You are planning on a scuba diving trip to Aruba lying in the southern Caribbean Sea. Aruba is part of the Kingdom of the Netherlands. And Aruba island is a paradise but it is not very big but has plenty of attractions and activities such as scuba diving. But are there sharks in Aruba?
There are sharks in Aruba. The sharks are found further out in the open water, they don’t commonly come near the beaches. There are over 20 species of sharks in the Caribbean waters which is home to reef sharks, whale sharks, and hammerhead sharks. There are certain diving locations where they are sharks are should be avoided.
In today’s post, we will go through in more detail about are there sharks in Aruba so let’s get started!
Aruba is in the Southern Caribbean Sea and is one of the lesser Antilles islands. Aruba has two neighbors which are Bonaire and Curacao. These islands are collectively known as the ABC islands.
The island is 18 miles (29 km) off the north coast of Venezuela miles and on clear days from the south-eastern side of the island it can be possible to see Venezuela.
Yes, there are sharks in Aruba. The sharks are found further out in the open water, they are not known to come near the beaches. You will find that there are over 20 species of sharks in the Dutch Caribbean islands.
You will find sharks species like reef sharks, whale sharks, and hammerhead sharks there. These diving locations where they are sharks should be avoided.
The Dutch Caribbean islands are home to at least 20 species of sharks. In the seas around Aruba is home to the well-known sharks like the reef sharks, whale sharks, and hammerhead sharks.
These the some of the species of sharks that are in Caribbean sea.
There have been no major shark attacks recorded in Aruba. There was an incident between Aruba and Venezuela in December 2015.
Where a boat capsized and a sailor was mauled to death by a shark before a rescuer hanging from a helicopter overhead was able to pull him from the water.
Aruba sharks normally stay in deeper water where their food supply is and they can feed on larger fish. It is very unlikely or any reason to come to the Aruba shores.
It is not safe to go swimming alone as are no lifeguards on some of the beaches in Aruba.
Most of the dive sites in Aruba are close to shore. With all the diving is provided by the dive shops or operators on Aruba.
In Aruba, you can go scuba diving and see shipwrecks and reefs. Aruba has a lot of shipwrecks that are good diving sites. The dive sites more suited towards open water divers are on the south of the island.
For the sites north of the island are more suited to experienced divers due to currents. Here are some of the best dive sites in Aruba.
Tugboat wreck is a wreck of a harbor tugboat. The wreck is roughly around 24 meters deep. As well as seem the wreck you can see other sea animals like the french angelfish, moray eels, octopuses, and sometimes stingrays.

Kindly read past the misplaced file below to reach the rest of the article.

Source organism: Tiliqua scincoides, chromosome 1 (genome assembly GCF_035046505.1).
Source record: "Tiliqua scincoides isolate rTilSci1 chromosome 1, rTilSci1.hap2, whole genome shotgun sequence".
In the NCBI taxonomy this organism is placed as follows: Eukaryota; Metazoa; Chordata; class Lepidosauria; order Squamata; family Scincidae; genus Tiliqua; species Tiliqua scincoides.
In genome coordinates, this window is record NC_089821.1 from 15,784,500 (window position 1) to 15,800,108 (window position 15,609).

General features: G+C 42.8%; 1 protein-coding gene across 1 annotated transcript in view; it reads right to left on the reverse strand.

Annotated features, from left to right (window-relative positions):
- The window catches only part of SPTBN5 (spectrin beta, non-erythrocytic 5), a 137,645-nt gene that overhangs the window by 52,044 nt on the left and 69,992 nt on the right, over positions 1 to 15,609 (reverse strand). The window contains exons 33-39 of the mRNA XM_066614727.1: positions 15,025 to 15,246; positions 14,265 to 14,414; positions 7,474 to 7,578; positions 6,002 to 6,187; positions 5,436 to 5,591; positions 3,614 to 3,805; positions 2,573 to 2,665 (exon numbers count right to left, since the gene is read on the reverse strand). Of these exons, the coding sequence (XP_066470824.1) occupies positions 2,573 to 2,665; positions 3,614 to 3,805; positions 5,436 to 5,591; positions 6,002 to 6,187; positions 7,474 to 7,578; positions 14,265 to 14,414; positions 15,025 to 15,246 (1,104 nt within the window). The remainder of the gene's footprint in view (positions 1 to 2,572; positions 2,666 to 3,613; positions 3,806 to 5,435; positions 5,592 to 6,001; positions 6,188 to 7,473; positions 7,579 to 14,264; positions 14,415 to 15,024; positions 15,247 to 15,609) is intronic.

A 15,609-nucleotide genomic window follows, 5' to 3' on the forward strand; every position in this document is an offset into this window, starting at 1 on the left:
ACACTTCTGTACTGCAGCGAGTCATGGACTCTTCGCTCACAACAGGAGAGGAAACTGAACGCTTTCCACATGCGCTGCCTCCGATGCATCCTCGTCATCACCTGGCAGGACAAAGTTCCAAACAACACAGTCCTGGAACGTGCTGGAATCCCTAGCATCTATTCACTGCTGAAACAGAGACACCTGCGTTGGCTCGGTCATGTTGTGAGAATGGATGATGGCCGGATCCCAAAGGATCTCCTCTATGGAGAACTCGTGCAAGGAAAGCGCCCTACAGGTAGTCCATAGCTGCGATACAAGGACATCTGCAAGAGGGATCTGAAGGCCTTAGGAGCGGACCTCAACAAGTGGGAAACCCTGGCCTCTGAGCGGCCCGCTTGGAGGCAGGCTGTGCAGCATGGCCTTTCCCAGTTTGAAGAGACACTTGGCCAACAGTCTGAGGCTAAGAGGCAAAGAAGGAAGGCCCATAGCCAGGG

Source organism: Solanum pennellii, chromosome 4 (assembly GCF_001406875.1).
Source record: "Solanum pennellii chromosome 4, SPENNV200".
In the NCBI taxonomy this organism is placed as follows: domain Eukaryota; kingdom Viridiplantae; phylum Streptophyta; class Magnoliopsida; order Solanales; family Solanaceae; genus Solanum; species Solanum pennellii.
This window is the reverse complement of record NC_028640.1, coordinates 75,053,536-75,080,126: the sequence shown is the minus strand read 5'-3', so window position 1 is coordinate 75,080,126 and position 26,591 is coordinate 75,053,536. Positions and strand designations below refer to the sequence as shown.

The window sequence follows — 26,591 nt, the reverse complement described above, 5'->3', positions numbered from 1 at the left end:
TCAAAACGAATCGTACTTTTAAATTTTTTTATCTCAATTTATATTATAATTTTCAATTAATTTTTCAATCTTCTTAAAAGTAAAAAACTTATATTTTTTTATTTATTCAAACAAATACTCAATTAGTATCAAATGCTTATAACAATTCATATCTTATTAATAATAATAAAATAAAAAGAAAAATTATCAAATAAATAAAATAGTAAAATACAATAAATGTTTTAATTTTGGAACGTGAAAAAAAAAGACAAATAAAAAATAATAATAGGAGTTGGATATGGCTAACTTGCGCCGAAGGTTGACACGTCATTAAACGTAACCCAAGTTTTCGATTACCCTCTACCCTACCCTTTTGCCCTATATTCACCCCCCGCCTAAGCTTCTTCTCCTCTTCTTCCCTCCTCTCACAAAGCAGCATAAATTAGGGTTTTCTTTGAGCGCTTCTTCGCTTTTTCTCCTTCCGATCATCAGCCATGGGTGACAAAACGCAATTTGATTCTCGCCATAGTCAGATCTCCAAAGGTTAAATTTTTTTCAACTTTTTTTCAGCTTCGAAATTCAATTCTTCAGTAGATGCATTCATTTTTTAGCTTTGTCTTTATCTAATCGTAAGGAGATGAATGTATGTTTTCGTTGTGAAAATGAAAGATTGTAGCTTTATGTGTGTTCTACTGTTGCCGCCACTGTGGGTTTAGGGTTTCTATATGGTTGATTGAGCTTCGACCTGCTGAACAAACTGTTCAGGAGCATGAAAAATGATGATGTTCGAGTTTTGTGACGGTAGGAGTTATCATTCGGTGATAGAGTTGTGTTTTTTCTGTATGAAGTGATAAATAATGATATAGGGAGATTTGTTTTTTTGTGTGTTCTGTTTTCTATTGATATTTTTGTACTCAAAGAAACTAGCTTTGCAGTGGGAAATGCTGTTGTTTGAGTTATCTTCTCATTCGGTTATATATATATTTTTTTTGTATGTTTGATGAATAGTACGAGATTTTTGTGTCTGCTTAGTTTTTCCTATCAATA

There is also a reef slope that has gorgeous formations of soft and hard coral.
As the name suggests this site is a wreck of two airplanes. The airplanes were sunk there is create an artificial reef. If interested this is a good opportunity to see coral growing on wrecks and other creatures living in the wrecks.
The Antilla is another shipwreck and is properly the most popular for scuba divers to Aruba. The Antilla was a German freighter that was scuttled in 1940 when the Germans invaded Holland during WWII.
The dive site is only 18 meters from the surface and the wreck spans over 121 meters.
The Pedernales was an oil tanker that was torpedoed during WWII in February 1942 while anchored at Aruba. From the damage suffered the ship was cut into three sections. The fore and aft sections were joined together. Making the ship seaworthy.
Leaving the middle section in Aruba, which today is a scuba diving site. This is very suitable for open water divers.
The Jane Sea wreck is not a popular one to visit. This wreck is over 30 meters from the surface. You would need to be an advanced diver to do this dive.
As well as that you will have to content with strong currents.
As the name suggests this is a huge finger-shaped coral reef. It is 12 to 40 meters of water. It is more suited to the advanced diver’s cause of the strong currents.
During your dive, you will have the opportunity to sea animals that live in the reef as to see sea turtles.
This reef has a depth of 1.5 meters to 40 meters. And has a hard and soft coral surrounded by sand. The coral islands are circled by shoals of mas Bango fish which attract predators such as tuna, and barracuda.
Aruba has a tropical climate with average temperatures of 28°C all year round. Aruba has two seasons which are the rainy season and dry season.
The dry season is normally from about April to November. In which the island becomes extremely dry and sunny with an average temperature of 29°C.
The rainy season is between December to March. The only difference from the dry season is that it will rain most days for a short period of time.
Finally, there are sharks in Aruba but they are found out in the open water near there food supply. They don’t normally come near the beaches as they have no reason to do so. And you shouldn’t dive at the locations where they are sharks.
And that’s it for now! I’d love to know if this guide on are there sharks in Aruba has helped you. Let me know if you have any questions and let me know if there is more to add.